Billy Mayfair held the 54-hole lead that week, which would’ve been a forgettable detail – for me, at least – if not for one of the stories he told, which had some betting implications. It was somehow revealed that Mayfair held the lowest handicap at Whisper Rock, a club overflowing with tour pros. That meant he’d been having to give Phil Mickelson a stroke per side in their home matches, despite the significant fact that Lefty had just won his third Masters title a few weeks earlier.
Speaking of Mickelson, he trailed by two strokes entering Sunday, posted a final-round 68 and lost by four. (More on that next.) But the lasting memory of him from that week was this diatribe, one rarely offered publicly, especially when a player is in contention: “For as beautifully designed as this golf course is tee to green, the greens are by far the worst-designed greens we play on Tour. Even though they’re in immaculate shape, I would say that 18 would be the worst green that we have on Tour, except that it’s not even the worst on this golf course. Twelve is.”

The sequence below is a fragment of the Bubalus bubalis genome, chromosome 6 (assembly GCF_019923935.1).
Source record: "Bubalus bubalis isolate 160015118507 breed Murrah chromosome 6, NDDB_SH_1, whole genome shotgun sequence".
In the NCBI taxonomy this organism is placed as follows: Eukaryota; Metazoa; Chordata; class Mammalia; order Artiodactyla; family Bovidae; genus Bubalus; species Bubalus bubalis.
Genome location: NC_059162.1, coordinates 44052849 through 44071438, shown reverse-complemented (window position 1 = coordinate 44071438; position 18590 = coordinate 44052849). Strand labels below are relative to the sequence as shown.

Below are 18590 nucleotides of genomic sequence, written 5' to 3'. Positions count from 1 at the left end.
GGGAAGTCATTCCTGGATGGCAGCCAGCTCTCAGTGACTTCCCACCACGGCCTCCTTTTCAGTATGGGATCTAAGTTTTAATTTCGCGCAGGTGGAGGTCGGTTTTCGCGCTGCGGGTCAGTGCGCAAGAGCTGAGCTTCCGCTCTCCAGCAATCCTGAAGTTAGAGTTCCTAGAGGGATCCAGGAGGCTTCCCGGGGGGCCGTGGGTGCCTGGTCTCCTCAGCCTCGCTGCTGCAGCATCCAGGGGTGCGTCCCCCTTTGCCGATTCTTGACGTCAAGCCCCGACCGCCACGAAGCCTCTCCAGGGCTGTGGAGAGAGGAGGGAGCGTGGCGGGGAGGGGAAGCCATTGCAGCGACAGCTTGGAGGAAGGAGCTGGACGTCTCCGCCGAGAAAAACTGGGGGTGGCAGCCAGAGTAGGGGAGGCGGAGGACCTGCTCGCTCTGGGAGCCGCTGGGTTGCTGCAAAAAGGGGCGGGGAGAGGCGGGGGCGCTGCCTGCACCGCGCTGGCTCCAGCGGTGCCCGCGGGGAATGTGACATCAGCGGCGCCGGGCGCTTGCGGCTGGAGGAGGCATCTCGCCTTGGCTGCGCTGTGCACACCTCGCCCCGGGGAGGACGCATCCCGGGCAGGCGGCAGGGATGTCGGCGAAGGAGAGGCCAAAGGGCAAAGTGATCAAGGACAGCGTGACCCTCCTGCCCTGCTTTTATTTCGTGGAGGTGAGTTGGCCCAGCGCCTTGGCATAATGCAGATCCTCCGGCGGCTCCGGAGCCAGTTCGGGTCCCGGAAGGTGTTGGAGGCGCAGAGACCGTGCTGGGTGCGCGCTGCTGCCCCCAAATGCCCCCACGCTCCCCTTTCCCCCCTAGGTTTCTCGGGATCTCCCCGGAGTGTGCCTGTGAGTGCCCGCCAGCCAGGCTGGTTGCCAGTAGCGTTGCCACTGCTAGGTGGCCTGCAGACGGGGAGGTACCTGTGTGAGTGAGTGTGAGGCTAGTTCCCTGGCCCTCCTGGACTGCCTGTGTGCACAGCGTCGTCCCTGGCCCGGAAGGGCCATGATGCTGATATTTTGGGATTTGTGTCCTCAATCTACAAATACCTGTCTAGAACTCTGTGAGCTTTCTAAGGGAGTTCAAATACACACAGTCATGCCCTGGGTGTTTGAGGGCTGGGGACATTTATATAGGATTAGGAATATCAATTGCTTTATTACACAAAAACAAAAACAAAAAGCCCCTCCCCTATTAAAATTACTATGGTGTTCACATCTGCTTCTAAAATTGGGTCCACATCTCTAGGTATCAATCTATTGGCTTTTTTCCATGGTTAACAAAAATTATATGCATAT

And then there was the winner – some kid named Rory McIlroy, who was just a few days shy of his 21st birthday. Entering the week, he owned odds of 50-1, but those must’ve ballooned in the live market after a few days. He needed a late-round eagle just to make the cut on the number Friday, then posted a third-round 66 and closed with a 62 to introduce himself to the American audience as a PGA Tour champion for the first time.
We can only hope for half as much drama at this week’s Wells Fargo, which has an elevated designation, if not a fully elevated field, as Jon Rahm and Scottie Scheffler, the top-two players in the world, are among those who have elected to skip this one.